The Bottom Line
By Julie Henderson and Paul Magnuson
From time to time it's beneficial to check in with ourselves and other K-12 ELL professionals regarding what practices are based on statute or policy and what ones may not be. Established practices we may accept without much further thought may be riding on the momentum of tradition rather than on good practice, sound policy, or statutory requirements. We review here a few of these beliefs that you, too, may have encountered. The bottom line is this: politely questioning the origin and implementation of current practices is OK! Sometimes your questions may lead to a better understanding of policy implications and perhaps even improved programming for ELL.
Misconception #1: Monitoring
Misconception: MDE requires a monitoring period.
Origin: Possibly MDE guidelines in the 1990s or earlier.
Why does the misconception persist: Perhaps given new life with No Child Left Behind (NCLB) AYP status and reporting required by NCLB
Bottom line: ELL program models are a local district decision, including monitoring.
Districts may use the terms "monitored," "transitional," or something similar to describe ELL who are making the transition to instruction entirely in the mainstream. Some districts identify these students as ELL and, further, may categorize monitored ELL as receiving ELL service. In other districts, there may be no monitoring period, or if there is one, the period may not be considered ELL service. Note that the decision whether or not monitoring is a part of the ELL program impacts funding, since only ELL receiving service (as determined by the district) are in the pool of students potentially generating ELL funds.
The advent of NCLB may have given the misconception of a state-required monitoring period new life, since the AYP calculation began including ELL in the ELL subgroup for two years after they were no longer classified as ELL (akin to a monitoring period) and since MDE is required by NCLB to report on the academic progress of "monitored" ELL, a federal term describing ELL reclassified as non-ELL within the last two years.
Misconception #2: ELL Student to Teacher Ratios
Misconception: There is a state-mandated ratio of 40 ELL per ELL teacher.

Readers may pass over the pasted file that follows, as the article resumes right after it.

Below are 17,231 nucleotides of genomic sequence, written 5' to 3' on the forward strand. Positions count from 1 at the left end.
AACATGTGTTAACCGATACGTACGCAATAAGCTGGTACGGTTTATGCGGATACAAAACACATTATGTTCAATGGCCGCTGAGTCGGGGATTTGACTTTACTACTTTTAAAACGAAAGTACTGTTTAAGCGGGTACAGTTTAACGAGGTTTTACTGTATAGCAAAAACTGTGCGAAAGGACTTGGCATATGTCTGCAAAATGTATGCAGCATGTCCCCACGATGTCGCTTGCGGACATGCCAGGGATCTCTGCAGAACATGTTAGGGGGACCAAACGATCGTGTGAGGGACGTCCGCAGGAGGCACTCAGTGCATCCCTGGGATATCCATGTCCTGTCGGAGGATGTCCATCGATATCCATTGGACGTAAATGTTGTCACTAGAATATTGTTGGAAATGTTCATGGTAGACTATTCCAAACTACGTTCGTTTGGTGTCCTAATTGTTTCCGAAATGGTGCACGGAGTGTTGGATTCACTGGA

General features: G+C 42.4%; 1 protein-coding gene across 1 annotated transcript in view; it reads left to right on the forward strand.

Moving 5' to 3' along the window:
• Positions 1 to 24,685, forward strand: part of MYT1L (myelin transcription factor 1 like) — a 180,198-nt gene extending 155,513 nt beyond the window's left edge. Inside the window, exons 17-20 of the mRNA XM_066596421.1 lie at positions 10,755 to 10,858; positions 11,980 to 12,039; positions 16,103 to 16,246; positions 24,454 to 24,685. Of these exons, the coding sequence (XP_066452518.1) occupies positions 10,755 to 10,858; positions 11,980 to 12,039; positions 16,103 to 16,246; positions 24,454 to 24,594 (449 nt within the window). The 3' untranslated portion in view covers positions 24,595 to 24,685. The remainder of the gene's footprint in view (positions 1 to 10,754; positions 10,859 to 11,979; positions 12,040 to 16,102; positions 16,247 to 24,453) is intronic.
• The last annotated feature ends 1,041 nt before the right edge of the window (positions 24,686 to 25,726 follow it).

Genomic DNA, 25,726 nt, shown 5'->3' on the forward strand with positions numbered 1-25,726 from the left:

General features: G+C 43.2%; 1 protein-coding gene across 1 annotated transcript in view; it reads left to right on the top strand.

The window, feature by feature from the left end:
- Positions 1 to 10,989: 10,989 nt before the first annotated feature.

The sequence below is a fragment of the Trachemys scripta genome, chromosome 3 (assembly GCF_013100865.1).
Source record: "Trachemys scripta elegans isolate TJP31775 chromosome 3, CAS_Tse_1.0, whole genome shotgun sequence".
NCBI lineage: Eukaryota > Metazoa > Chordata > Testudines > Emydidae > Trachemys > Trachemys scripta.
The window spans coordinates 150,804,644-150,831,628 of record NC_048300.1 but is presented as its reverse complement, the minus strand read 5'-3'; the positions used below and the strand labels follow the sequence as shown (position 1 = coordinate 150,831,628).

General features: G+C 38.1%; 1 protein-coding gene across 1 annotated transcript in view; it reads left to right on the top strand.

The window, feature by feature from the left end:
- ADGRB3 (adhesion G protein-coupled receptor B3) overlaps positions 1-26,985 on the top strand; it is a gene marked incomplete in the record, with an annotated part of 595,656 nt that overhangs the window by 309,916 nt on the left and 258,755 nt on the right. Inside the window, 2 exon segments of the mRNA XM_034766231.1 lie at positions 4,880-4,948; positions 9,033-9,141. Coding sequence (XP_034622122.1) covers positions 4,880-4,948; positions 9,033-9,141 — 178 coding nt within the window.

Origin/History: The state ELL funding formula during the 1990s.
Why does the misconception persist: District administrators and staff looking for externally imposed guidelines for ELL staffing levels.
Bottom line: There is no state-mandated ratio of ELL to ELL teacher. Staffing ratios should match program models.
Minnesota state statute offers few specifics regarding ELL programming, let alone staffing levels appropriate for different program models. Districts determine how best to educate and provide programming for ELL, with no particular mandate suggesting how ELL needs be met. Districts may want to use as a starting point the fundamental principle established by Lau v. Nichols in 1974: Equal access to the curriculum for non-native speakers is a civil right, and discrimination based on language is tantamount to discrimination on the basis of national origin. Further, ELL need support to access the same challenging curriculum as their native English speaking peers; simply providing ELL with the same materials and instruction is not enough. Lau v. Nichols is silent, however, on how equal access to the curriculum should be facilitated for ELL, as is Minnesota statute silent on how many students should be under the instruction of an individual teacher.
Misconception #3: Length of ELL Service in Minnesota
Misconception: ELL should only be served for 5 school years.
Origin/History: The state ELL funding formula since 2001.
Why does the misconception persist: There is a lot of competition for each educational dollar and often educational dollars follow the student. If an ELL isn't generating any state ELL funds, it's tempting to argue that no ELL service should be provided.
Bottom line: ELL should be served according to their English language proficiency, not whether or not they individually contributed to the amount of state basic skills revenue generated by ELL.
Just as the funding formula of the 1990s was not intended to determine the teacher-student ratio for ELL programming, the state funding formula of the 2000s should not determine whether or not a student receives ELL services. A student determined to be ELL, by definition, has difficulty accessing the curriculum of the school due to English proficiency level. It is entirely possible for a student to lack the English proficiency necessary to access curriculum without additional supports for a period longer than five academic years (consider the common claim that academic language proficiency takes upward of seven years). Therefore, the school's programming needs to address the English proficiency of the student, regardless of how long the student has been in Minnesota schools. Additionally, federal Title III dollars are not limited to five years.
Misconception #4: Special Education Assessment
Misconception: ELL should not be assessed for special education service until they have been in school at least three years.
Origin/History: Concerns over the identification of ELL as in need of special education instead of English language instruction, particularly in years past when there were few trained ESL teachers and many districts did not have ELL programs.